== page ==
Alcohol addiction, also known as alcoholism, is a disease that affects people from all walks of life. The disease causes chemical changes in the brain that affect impulse control. Alcohol addiction can present in a variety of ways. The severity of the disease, the frequency of consumption and the amount of alcohol consumed vary from person to person. Irrespective of the form the addiction takes, someone typically has an alcohol addiction if they rely heavily on alcohol.



Unlike illicit substances, alcohol is widely available and accepted. Often central to social situations, drinking is part of life for many people. As such, it can often be difficult to tell the difference between someone who enjoys a few drinks and a person with a genuine problem.

Alcoholism is characterised by a strong, often uncontrollable urge to drink. The more you drink, the more your body becomes used to its effects and the more you have to drink to maintain the high. Over time, dependence on alcohol develops and can often spiral into addiction.

Alcoholism usually refers to a physical dependence on alcohol but it can also include a psychological addiction. Being aware of the warning signs of alcohol abuse can help you to recognise if your alcohol consumption, or that of a loved-one, has crossed the line.

Alcoholism is a disease. It causes chemical changes in the brain that affect impulse control. While the severity of the disease varies from person to person, someone typically has an alcohol addiction if they rely heavily on alcohol and are unable to remain sober for an extended period of time.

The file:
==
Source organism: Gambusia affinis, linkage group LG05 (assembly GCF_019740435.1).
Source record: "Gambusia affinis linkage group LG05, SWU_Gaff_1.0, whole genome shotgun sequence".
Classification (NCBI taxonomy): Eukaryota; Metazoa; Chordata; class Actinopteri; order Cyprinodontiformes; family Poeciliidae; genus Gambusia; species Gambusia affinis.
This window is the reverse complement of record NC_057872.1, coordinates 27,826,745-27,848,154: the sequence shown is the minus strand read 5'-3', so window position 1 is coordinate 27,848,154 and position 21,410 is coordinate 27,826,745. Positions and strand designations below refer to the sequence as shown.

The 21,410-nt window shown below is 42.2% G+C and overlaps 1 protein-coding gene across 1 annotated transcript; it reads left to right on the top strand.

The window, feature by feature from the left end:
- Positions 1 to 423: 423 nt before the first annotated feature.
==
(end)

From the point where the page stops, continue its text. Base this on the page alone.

Alcoholism invariably involves more than just consuming alcohol. While someone can appear to function normally, it doesn’t mean that they don’t have a problem. If life is being adversely affected and you’re unable to reduce or stop drinking on your own, it’s time to address the issue and seek help.

From consuming alcohol to cope with stress or self-medicating to mask mental health problems, residential rehab provides the opportunity to address the root of the pain that’s encouraging you to drink. An alcohol clinic setting boasts qualified and approachable staff trained to deal with alcohol addiction. From medical monitoring throughout the detox and withdrawal process to consistent, round-the-clock care, rehab allows you the space away from your everyday life and environment to focus on your recovery in a caring environment. Invariably, offering a two-pronged approach to treatment, rehab deals with both the physical aspect of addiction and your mindset towards alcohol.

You may be wondering whether your drinking has become out of control. If any of the following warning signs seem familiar, it may be time to make some changes.

You may experience occasions when you’ve ended up drinking more than you thought you would or for longer than you’d planned. Keep an eye on the amount of time you spend drinking. This isn’t just the time spent consuming alcohol, but also the amount of time it takes to recover.

You may notice that your tolerance has increased and you crave and need more booze to get the same buzz. Over time, the brain adapts to alcohol and becomes less sensitive to its effects.

Your drinking may have started to edge out activities that you used to enjoy or prevent you from keeping up with responsibilities at home, work or school.

Drinking may be causing friction in your relationships. Alternatively, it may have led you to engage in risky behaviours. Yet despite this, you still continue to drink heavily.

When the effects of alcohol wear off, you may experience a range of withdrawal symptoms. Alcohol changes your brain chemistry. When you drink heavily over a long period of time, the brain tries to adapt. If you stop drinking, the brain has to readjust the chemical imbalance, thereby, creating uncomfortable physical and emotional sensations.

Your alcohol consumption may be affecting your health. If you have tried to cut back or quit but are unable to do so alone, admitting you have a problem is the first step.

If you are concerned about a loved one you may wonder how to spot the signs of alcoholism?

Speak to one of our fully trained Treatment Advisors today for advice and support.